"The novel is as much about sex and money as social conventions. This drama is more overtly sexual than most previous Austen adaptations seen on screen and gets to grips with the dark underbelly of the book", states Davies in a BBC press release, and I think that says it all, really. I'm rather excited about this production and I believe it may well turn out to be a classic of BBC adaptations. The cast includes David Morrisey as Brandon, Dominic Cooper as Willoughby and newcomers Hattie Morahan as Elinor and Charity Wakefield as Marianne.

*It's just occurred to me at this later stage that this is most likely a duel with pistols. How daft that I just assumed it would be fencing.

Wednesday, 4 July 2007

Austen and The Picturesque. Part Three.

The Picturesque and the Gothic are intertwined in Northanger Abbey, and the limits to which these notions are stretched is a motif sustained throughout the narrative. Austen offers up the Picturesque as a testament to the real feelings of the younger Tilneys, as opposed to the false ones voiced by General and Captain Tilney and the Thorpes. The direction the story takes is dependent on the actions of the Northanger sibling sets: the Morlands, the Thorpes and the Tilneys, the motives and actions of brothers and sisters are central to the narrative. The different ways in which the Picturesque is associated with the Thorpes and the Tilneys emphasizes the great differences in character and sincerity in the opposing siblings. Similar to how their response to Gothic novels delineates a marked difference between Eleanor Tilney and Isabella Thorpe; Eleanor reads a novel like The Mysteries of Udolpho as enjoyable fiction while Isabella seeks to emulate it’s flighty melodrama, so too does the different ways in which Henry Tilney and John Thorpe are linked with the Picturesque present the disparity in intelligence and naturalness between the two men.

This disparity is keenly demonstrated in the two separate excursions Catharine Moreland is taken on by the different siblings, on the inappropriate jaunt in the carriages with the Thorpes, and the more decorous, and more fulfilling, country walk with the Tilneys. John Thorpe, when trying to persuade her to give up this prearranged walk with the Tilneys in favour of the carriage outing with himself, her brother James and Isabella, plays on Catharine’s gothic leanings by proposing to lead the party as far away as Blaise Castle:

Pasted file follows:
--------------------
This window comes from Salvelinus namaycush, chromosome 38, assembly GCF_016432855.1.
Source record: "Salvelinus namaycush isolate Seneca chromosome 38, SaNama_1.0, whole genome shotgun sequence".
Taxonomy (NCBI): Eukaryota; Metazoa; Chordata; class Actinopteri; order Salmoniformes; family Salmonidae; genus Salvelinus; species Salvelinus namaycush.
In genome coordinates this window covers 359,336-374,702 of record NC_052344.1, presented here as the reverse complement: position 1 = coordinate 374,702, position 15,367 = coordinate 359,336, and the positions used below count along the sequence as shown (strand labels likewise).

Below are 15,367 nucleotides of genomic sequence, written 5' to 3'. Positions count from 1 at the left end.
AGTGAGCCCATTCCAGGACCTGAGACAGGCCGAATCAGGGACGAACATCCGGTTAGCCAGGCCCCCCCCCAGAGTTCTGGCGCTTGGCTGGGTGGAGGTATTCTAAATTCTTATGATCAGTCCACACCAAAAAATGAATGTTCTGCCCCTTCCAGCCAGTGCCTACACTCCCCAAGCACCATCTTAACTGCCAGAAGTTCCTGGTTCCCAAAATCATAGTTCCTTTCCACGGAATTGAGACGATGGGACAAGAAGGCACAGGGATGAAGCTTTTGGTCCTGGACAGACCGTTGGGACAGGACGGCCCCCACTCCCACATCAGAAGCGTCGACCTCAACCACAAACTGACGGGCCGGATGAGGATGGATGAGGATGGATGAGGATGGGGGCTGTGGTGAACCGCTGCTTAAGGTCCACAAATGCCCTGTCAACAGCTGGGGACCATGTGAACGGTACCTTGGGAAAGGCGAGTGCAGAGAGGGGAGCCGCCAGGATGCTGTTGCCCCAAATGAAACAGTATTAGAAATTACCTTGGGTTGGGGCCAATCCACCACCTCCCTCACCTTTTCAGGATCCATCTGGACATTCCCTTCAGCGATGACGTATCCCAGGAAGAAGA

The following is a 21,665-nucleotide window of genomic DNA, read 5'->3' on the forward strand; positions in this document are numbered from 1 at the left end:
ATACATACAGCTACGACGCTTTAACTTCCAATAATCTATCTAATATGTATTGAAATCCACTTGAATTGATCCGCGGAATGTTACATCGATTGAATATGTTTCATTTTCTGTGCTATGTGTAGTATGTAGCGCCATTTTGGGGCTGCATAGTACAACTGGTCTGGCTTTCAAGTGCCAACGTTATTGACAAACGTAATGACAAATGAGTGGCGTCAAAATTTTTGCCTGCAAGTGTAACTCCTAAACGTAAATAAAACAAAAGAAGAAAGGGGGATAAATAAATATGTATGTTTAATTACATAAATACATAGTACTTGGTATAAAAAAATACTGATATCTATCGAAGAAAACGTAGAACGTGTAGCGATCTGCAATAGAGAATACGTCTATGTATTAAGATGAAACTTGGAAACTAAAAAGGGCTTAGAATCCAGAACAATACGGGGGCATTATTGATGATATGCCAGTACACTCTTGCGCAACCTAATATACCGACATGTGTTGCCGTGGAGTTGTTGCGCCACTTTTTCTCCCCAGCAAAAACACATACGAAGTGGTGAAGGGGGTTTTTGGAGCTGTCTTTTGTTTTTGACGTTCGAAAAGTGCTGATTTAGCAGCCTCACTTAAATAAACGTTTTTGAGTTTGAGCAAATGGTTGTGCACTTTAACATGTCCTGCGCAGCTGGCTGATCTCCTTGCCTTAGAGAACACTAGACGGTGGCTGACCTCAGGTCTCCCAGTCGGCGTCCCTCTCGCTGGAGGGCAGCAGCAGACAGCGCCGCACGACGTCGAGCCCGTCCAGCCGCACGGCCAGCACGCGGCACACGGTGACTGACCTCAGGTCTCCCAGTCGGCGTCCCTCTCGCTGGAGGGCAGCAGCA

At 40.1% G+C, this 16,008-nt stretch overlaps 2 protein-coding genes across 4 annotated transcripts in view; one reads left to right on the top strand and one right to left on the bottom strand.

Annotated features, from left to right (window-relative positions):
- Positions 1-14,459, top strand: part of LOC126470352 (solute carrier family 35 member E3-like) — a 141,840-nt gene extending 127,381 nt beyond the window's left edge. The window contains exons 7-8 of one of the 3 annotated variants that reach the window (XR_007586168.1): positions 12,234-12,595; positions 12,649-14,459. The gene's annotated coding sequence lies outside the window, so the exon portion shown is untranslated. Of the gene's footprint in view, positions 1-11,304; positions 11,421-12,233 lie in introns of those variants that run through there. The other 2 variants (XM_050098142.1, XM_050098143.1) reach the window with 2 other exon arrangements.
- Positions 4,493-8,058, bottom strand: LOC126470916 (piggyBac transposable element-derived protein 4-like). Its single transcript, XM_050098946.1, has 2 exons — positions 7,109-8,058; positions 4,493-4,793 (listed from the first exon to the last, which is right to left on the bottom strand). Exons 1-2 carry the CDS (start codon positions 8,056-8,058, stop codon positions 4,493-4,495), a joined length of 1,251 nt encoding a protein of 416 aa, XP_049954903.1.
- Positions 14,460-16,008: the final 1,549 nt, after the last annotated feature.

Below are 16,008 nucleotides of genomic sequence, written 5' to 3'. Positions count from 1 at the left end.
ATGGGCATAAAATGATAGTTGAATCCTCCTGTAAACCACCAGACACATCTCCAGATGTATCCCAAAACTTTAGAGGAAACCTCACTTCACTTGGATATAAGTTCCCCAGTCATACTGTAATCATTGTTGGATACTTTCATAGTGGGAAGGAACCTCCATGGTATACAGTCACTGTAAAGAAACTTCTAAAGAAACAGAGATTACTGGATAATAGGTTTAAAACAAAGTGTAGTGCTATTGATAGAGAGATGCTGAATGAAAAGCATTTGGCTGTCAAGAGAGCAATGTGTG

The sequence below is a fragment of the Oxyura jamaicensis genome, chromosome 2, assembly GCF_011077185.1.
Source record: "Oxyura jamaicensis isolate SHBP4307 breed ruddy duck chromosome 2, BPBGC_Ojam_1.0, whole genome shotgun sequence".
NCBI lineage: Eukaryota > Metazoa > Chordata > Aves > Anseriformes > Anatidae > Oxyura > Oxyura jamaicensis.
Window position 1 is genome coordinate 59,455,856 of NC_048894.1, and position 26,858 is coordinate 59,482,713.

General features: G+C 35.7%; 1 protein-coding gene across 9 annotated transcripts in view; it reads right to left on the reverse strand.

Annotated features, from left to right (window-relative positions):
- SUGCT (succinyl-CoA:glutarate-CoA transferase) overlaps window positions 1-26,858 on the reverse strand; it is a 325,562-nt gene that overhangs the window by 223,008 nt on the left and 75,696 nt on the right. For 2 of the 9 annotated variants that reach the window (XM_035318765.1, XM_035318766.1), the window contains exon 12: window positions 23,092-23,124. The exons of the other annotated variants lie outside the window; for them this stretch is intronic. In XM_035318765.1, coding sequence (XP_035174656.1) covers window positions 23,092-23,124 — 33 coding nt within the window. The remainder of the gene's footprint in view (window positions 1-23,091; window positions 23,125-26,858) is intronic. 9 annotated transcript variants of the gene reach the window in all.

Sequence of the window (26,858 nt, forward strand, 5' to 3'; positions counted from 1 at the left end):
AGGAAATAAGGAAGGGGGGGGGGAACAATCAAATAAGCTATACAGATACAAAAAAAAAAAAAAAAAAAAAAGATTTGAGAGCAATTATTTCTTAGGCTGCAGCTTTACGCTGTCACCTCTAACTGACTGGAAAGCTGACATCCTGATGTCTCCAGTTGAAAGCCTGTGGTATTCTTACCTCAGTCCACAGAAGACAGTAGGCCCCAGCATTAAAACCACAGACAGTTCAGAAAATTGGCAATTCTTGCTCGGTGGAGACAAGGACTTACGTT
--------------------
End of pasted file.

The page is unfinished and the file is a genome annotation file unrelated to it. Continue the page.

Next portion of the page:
"Blaize Castle!" cried Catherine. "What is that'?"

"The finest place in England--worth going fifty
miles at any time to see."

"What, is it really a castle, an old castle?"

"The oldest in the kingdom."

"But is it like what one reads of?"

"Exactly--the very same."

"But now really--are there towers and long galleries?"

"By dozens."

As Austen well knew, Blaise Castle is a fake, not unlike John Thorpe. Modern built in 1766 on the Blaise estate, the 'castle' is not a real castle but a miniature one, and is in fact a garden feature typical of some of the artificial excesses in landscaping practiced under the banner of the Picturesque. Still standing today on the top of Blaise Hill on the estate in Bristol, the castle was only thirty years old when Northanger Abbey was written. The narrative isn’t only making Thorpe appear rather foolish to 18th century audiences, it associates him with the more ridiculous aspects of Picturesque fashion. Ironically, this sort of garden feature was actually known as a ‘folly’.

In opposition to John Thorpe’s folly, the truly warm, good hearted dispositions of Henry and Eleanor Tilney make a calm inclination towards the Picturesque very natural, essential even, to differentiate them from every other protagonist, and make them the emotional and imaginative equals, or superiors, of Catharine. There are none but the Tilneys who share Catharine’s romanticism. The Moreland parents and James, while excellent, are people of ‘useful plain sense’, ‘good temper’ and ‘very respectable’. Mr Allen, like the Morelands, is sensible, wise and unimaginative. Kindly Mrs Allen only has the latter in common with her husband but her good nature is an unemotional, soothing balm. But the Tilney’s romantic awareness is en par with Catharine's, and it is contrasted most strongly with the utterly unfeeling characters of the piece: the heartless and deceitful Thorpe siblings, and those stone cold Montoni* villains, General and Captain Tilney.

On their country walk, Austen tempers Henry Tilney’s interest in the Picturesque to an appreciation of natural beauty, that different way of seeing beauty in the natural landscape that was the original, more educational aspect of the notion:

They were viewing the country with the eyes of persons
accustomed to drawing, and decided on its capability of
being formed into pictures, with all the eagerness of real

On Catherine expressing her ignorance and a desire to learn to draw, ‘a lecture on the picturesque immediately followed’. This ‘lecture’ isn’t an ecclesiastic enthuse for the contrite but a real exercise in teaching and learning:

He talked of foregrounds, distances, and second
distances--side-screens and perspectives--lights and

Though intelligent and reasonable, Henry must not be immune to the emotional pull of the Picturesque, and Austen undercuts his sense with a little sensibility, by allotting to him the poetic romance of ‘a piece of rocky fragment and the withered oak’.